By Professor Kinema (Jim Knusch)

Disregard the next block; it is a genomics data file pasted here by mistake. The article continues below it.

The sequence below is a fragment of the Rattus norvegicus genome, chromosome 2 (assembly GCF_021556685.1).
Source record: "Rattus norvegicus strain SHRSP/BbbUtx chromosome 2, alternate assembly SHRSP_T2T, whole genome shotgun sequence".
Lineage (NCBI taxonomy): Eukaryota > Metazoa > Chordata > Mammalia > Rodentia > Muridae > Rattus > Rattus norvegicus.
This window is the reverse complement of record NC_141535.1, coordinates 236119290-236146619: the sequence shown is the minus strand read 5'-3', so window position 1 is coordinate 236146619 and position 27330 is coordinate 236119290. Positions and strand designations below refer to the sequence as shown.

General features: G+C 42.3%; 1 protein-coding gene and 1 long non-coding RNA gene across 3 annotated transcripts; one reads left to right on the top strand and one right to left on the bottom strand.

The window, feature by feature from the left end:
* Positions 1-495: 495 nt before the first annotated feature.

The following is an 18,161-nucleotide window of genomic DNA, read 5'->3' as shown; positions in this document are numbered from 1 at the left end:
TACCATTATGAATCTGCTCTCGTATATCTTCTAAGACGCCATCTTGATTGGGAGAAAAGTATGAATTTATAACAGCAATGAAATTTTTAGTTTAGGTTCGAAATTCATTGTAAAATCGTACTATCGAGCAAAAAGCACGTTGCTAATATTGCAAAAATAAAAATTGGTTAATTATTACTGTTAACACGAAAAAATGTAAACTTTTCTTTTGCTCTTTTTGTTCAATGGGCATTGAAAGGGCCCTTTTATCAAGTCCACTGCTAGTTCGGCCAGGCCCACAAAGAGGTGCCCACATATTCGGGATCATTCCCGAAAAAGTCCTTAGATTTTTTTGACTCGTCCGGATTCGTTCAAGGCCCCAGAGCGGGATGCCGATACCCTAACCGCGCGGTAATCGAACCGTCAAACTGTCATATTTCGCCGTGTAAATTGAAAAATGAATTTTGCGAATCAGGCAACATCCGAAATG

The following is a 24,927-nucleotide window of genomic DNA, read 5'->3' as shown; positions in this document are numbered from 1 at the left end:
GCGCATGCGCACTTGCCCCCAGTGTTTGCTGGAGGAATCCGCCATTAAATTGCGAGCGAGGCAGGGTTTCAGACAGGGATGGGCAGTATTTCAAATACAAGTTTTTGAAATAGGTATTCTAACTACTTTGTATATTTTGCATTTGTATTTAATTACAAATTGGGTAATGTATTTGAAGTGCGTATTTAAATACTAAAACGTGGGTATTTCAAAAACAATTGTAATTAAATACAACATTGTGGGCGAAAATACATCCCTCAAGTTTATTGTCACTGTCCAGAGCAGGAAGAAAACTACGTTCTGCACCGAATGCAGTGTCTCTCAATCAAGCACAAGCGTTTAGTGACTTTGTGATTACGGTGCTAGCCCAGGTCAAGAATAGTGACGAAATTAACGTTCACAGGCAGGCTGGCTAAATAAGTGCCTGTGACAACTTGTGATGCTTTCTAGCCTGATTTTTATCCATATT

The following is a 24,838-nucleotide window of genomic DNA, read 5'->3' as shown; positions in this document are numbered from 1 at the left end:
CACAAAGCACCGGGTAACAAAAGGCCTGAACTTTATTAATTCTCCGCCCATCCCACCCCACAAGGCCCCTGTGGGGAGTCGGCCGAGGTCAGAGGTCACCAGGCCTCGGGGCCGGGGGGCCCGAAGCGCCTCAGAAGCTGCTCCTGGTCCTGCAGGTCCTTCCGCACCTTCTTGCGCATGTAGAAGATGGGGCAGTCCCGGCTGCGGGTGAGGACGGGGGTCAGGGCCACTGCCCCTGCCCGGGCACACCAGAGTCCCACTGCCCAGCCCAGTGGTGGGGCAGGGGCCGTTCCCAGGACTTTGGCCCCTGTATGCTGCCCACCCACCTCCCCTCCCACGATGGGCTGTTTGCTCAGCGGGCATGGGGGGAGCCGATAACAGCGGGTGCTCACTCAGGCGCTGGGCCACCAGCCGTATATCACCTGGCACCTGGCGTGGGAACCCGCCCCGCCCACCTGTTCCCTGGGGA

In the 'golden age'- the late 1950s and early 1960s- of monster fandom a lot was happening. A generation weaned on television and made fearful of the evils of communism and the reality of nuclear war was coming of age. That is, they were into their teens. Both the USA and Great Britain began to resurrect (in more ways than one) and breathe a new life into many of these classic monsters in updated productions for the big screen. These new offerings were embellished with color and gore. Life magazine of Nov 11, 1957 featured a two page spread promoting new and upcoming horror and sci-fi releases from American-International Pictures. Big screen horror and monsters were in. Vintage horror movies, especially of the 1930s, were finding a welcome audience on the tube. This acceptance was so strong that it led to a repackaging of select titles being syndicated and offered weekly under the title of SHOCK! The SHOCK! TV package was seen in some areas as SHOCK THEATRE, NIGHTMARE and HOUSE OF HORROR. As was suggested by the SHOCK! promo book, some of these were hosted locally by bizarre personalities. These personalities in themselves became phenomenally popular. This was evidenced by major pictorial articles in national magazines, hundreds of fan clubs, the marketing of premiums and-most importantly-high TV ratings. To the teenage fan caught up in all of this a trip to the local newsstand would result in the purchase of a comic book, a humor magazine or an occasional 'Tales of the Crypt'- type of periodical that was somewhere in between a comic book and pulp magazine. By 1958 something new was added to the racks; the Monster Magazine.